Transitioning to cleaner energy sources will help Nigeria achieve the emission reductions it committed to in its nationally determined contributions (NDCs) under the Paris Agreement. 

Picture of a clean cooking stove. (Photo by Heinrich Boll Stiftung, Nigeria)

One of the ways to achieve a cleaner source is by switching to clean fuels like LPG or adopting advanced combustion cookstoves that burn biomass more cleanly and efficiently, reducing exposure to such risks.

Musa Aibinu, a Professor of Mechatronics with 25 years of experience, agreed that Nigeria could use clean cooking energy to reduce carbon emissions. 

He said, “That is also why it’s clean. It naturally reduces carbon emissions. Clean energy cooking definitely reduces greenhouse emissions; it’s natural. 

“There is little or less emission. There is a clear distinction between renewable and clean. It may be renewable and not clean. When you say clean, it has to deal with reduction in greenhouse emission or elimination,” the new Vice-Chancellor of Summit University, Offa, said.

Challenges Hindering Enhancing Clean Energy Cooking Access in Nigeria.

However, experts and stakeholders in the clean energy industry have identified various challenges based on cultural beliefs, technology, and the government’s unwillingness to support clean cooking projects as a threat to enhancing clean cooking access in Nigeria.

Musa Aibinu, formerly a professor of mechatronics at the Federal University of Technology Minna, noted the need to look at the available technology, infrastructure, media, and management environment when talking about clean cooking in Nigeria. 

He said, “Those technologies cover the poverty level and level of financial inclusion; they allow for that. That is the first major challenge facing clean cooking. Even at that, we have cultural practice. When people cook delicacies with firewood, the aroma taste is far better than that of using a gas cooker.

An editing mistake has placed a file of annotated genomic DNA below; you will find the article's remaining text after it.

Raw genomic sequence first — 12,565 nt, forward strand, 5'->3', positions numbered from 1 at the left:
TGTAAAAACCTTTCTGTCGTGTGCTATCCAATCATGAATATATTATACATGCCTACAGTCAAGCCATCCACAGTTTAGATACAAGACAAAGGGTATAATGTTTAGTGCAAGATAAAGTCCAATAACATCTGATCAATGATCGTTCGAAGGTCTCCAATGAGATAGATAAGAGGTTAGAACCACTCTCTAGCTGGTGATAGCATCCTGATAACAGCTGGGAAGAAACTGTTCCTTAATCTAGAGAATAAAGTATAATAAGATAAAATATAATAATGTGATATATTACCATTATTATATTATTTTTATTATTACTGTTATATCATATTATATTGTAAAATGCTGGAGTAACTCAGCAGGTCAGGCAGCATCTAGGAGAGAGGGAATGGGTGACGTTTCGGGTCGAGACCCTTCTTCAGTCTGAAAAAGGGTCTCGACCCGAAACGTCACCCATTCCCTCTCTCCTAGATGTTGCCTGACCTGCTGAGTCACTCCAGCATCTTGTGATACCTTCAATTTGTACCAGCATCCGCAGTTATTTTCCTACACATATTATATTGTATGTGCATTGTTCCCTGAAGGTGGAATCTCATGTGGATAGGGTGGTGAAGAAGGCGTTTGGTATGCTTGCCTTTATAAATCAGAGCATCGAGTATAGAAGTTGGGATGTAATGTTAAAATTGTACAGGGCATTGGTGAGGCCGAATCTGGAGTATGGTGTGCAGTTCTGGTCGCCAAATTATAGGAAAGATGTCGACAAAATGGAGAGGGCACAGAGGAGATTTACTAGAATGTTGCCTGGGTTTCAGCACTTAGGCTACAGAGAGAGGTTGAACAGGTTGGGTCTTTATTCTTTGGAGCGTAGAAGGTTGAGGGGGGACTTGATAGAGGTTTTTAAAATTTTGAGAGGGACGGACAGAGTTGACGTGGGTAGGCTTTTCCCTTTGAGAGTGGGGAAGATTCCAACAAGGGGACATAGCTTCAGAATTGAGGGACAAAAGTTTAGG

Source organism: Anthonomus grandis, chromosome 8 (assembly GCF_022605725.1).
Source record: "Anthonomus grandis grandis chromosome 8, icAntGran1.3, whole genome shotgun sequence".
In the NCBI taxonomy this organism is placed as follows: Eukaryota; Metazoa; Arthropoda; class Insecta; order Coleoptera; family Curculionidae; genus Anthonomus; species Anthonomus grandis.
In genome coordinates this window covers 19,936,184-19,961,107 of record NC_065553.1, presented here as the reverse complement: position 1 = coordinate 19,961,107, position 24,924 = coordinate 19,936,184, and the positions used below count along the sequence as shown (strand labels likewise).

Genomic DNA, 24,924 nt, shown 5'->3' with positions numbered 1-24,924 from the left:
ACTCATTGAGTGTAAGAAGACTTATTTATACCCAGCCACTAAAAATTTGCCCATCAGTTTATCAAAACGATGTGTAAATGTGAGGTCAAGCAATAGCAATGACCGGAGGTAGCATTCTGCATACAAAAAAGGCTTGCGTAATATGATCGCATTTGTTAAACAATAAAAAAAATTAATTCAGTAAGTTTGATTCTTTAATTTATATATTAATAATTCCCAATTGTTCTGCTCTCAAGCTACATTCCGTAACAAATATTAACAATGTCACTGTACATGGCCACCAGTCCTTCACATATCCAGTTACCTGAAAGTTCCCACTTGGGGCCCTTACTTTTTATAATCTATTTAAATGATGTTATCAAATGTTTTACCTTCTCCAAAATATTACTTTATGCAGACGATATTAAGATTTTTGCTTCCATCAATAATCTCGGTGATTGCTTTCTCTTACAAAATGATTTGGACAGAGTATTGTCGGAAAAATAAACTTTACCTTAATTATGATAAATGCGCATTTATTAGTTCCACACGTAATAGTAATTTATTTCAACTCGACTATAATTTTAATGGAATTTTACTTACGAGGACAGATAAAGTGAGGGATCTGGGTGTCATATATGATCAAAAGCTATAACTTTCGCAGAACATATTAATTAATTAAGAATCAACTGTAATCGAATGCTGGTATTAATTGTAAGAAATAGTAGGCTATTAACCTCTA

“It will appear soon that we say when you cook with firewood, you will get another delicacy. They have forgotten about the chemical reaction between the smoke and the food they have prepared. So they don’t think it’s dangerous,” said the Don.

Jennifer Anya, Renewable Energy Operation Manager, Husk Power System, also emphasized on value, Ignorance, and unwillingness of the government to provide the necessary support for clean cooking technology. 

She said value makes rural communities buy power at a more expensive rate than the grid. 

“People have not seen value in the use of clean cooking. No one has been able to place a cost on time spent felling trees, the health implications, etc.”

Anya identified Ignorance on the part of all stakeholders involved, from the producer who doesn’t know the right product to design to fit the market to the government, retailer, and consumer as one of the main challenges hindering the adoption of clean cooking.

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Samuel Ajala is a data journalist with Dataphyte; covering climate change, energy transition, and WASH in Nigeria. In March 2022, he was selected as the only Nigerian journalist to attend Berlin Energy Transition Dialogue (BETD) Media Fellowship in Germany.